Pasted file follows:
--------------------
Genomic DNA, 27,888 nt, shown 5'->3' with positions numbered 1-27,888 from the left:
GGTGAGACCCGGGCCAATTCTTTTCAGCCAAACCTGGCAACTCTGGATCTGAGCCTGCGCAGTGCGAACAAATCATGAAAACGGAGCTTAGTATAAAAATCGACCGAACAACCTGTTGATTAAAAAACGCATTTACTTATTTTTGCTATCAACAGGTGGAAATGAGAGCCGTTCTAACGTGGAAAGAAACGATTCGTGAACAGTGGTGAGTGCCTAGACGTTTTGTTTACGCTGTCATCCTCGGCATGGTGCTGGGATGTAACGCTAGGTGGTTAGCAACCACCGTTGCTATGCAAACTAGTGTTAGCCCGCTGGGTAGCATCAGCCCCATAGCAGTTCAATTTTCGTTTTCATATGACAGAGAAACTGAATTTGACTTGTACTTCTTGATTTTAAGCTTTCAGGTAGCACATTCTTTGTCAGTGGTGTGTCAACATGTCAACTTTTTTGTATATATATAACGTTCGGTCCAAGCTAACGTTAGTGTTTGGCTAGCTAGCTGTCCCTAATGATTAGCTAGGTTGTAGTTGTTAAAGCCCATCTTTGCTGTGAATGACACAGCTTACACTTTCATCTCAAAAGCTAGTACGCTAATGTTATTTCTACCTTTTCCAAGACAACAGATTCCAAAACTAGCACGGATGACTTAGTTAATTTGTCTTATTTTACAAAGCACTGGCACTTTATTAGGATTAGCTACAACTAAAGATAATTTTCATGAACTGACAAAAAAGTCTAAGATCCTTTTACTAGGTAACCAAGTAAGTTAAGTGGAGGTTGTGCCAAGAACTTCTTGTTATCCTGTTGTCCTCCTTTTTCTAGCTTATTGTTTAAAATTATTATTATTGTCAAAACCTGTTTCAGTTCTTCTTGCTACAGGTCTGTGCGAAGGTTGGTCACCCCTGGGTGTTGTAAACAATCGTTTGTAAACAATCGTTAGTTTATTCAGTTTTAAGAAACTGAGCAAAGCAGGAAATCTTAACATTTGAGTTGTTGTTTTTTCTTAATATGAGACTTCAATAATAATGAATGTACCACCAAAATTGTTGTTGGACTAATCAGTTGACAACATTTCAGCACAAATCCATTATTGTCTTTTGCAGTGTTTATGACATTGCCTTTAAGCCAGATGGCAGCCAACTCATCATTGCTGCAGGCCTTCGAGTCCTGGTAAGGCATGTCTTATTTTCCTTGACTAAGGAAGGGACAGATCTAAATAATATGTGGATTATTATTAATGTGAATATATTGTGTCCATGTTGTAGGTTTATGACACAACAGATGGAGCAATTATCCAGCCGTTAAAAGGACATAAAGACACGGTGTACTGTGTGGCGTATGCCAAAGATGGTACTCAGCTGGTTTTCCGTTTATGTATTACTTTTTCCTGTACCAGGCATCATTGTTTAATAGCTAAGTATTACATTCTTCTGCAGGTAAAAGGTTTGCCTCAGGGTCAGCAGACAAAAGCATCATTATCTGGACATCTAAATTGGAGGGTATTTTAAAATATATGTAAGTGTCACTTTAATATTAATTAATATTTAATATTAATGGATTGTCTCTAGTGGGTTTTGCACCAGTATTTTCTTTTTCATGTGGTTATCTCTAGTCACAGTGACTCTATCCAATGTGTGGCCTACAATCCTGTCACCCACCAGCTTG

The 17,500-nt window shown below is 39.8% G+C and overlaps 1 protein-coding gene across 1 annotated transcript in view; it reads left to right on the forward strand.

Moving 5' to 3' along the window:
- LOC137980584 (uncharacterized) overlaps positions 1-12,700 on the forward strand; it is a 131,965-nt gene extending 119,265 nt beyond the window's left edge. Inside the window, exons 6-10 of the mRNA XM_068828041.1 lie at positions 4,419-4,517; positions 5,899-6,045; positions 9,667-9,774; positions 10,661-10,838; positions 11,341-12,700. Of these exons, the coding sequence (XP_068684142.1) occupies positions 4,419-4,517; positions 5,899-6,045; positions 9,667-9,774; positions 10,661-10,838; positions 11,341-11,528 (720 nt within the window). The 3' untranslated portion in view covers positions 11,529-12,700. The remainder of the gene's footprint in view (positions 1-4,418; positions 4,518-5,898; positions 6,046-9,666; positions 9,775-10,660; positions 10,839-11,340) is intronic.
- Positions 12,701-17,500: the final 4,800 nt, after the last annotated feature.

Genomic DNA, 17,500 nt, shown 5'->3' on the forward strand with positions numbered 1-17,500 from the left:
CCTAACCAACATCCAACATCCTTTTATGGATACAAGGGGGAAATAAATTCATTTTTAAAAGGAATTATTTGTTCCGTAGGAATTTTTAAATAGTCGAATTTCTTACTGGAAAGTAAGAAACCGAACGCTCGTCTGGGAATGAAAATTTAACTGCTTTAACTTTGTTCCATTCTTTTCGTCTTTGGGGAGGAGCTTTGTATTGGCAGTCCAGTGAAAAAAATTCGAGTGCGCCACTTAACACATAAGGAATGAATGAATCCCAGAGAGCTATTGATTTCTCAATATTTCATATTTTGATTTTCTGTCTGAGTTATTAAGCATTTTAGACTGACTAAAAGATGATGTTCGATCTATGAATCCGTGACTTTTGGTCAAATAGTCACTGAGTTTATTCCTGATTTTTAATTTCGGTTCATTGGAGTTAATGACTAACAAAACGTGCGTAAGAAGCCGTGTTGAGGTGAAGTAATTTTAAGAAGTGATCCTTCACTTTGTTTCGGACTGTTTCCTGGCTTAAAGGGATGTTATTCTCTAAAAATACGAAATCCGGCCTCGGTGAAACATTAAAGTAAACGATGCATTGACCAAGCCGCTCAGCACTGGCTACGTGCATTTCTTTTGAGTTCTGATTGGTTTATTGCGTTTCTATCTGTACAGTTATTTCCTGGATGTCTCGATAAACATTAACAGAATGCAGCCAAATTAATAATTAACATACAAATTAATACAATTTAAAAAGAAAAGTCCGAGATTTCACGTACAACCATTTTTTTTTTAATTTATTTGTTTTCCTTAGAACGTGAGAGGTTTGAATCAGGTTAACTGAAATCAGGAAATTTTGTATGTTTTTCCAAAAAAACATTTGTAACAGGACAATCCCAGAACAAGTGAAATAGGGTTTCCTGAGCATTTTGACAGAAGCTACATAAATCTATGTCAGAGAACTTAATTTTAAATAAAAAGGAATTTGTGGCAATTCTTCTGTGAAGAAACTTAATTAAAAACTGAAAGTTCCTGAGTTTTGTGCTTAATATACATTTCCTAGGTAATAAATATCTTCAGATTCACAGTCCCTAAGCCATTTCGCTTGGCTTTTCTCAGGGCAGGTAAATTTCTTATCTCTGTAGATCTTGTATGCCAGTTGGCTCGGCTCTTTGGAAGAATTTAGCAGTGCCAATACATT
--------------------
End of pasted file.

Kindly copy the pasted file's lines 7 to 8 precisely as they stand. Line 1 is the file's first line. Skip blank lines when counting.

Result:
Genomic DNA, 17,500 nt, shown 5'->3' on the forward strand with positions numbered 1-17,500 from the left:
CCTAACCAACATCCAACATCCTTTTATGGATACAAGGGGGAAATAAATTCATTTTTAAAAGGAATTATTTGTTCCGTAGGAATTTTTAAATAGTCGAATTTCTTACTGGAAAGTAAGAAACCGAACGCTCGTCTGGGAATGAAAATTTAACTGCTTTAACTTTGTTCCATTCTTTTCGTCTTTGGGGAGGAGCTTTGTATTGGCAGTCCAGTGAAAAAAATTCGAGTGCGCCACTTAACACATAAGGAATGAATGAATCCCAGAGAGCTATTGATTTCTCAATATTTCATATTTTGATTTTCTGTCTGAGTTATTAAGCATTTTAGACTGACTAAAAGATGATGTTCGATCTATGAATCCGTGACTTTTGGTCAAATAGTCACTGAGTTTATTCCTGATTTTTAATTTCGGTTCATTGGAGTTAATGACTAACAAAACGTGCGTAAGAAGCCGTGTTGAGGTGAAGTAATTTTAAGAAGTGATCCTTCACTTTGTTTCGGACTGTTTCCTGGCTTAAAGGGATGTTATTCTCTAAAAATACGAAATCCGGCCTCGGTGAAACATTAAAGTAAACGATGCATTGACCAAGCCGCTCAGCACTGGCTACGTGCATTTCTTTTGAGTTCTGATTGGTTTATTGCGTTTCTATCTGTACAGTTATTTCCTGGATGTCTCGATAAACATTAACAGAATGCAGCCAAATTAATAATTAACATACAAATTAATACAATTTAAAAAGAAAAGTCCGAGATTTCACGTACAACCATTTTTTTTTTAATTTATTTGTTTTCCTTAGAACGTGAGAGGTTTGAATCAGGTTAACTGAAATCAGGAAATTTTGTATGTTTTTCCAAAAAAACATTTGTAACAGGACAATCCCAGAACAAGTGAAATAGGGTTTCCTGAGCATTTTGACAGAAGCTACATAAATCTATGTCAGAGAACTTAATTTTAAATAAAAAGGAATTTGTGGCAATTCTTCTGTGAAGAAACTTAATTAAAAACTGAAAGTTCCTGAGTTTTGTGCTTAATATACATTTCCTAGGTAATAAATATCTTCAGATTCACAGTCCCTAAGCCATTTCGCTTGGCTTTTCTCAGGGCAGGTAAATTTCTTATCTCTGTAGATCTTGTATGCCAGTTGGCTCGGCTCTTTGGAAGAATTTAGCAGTGCCAATACATT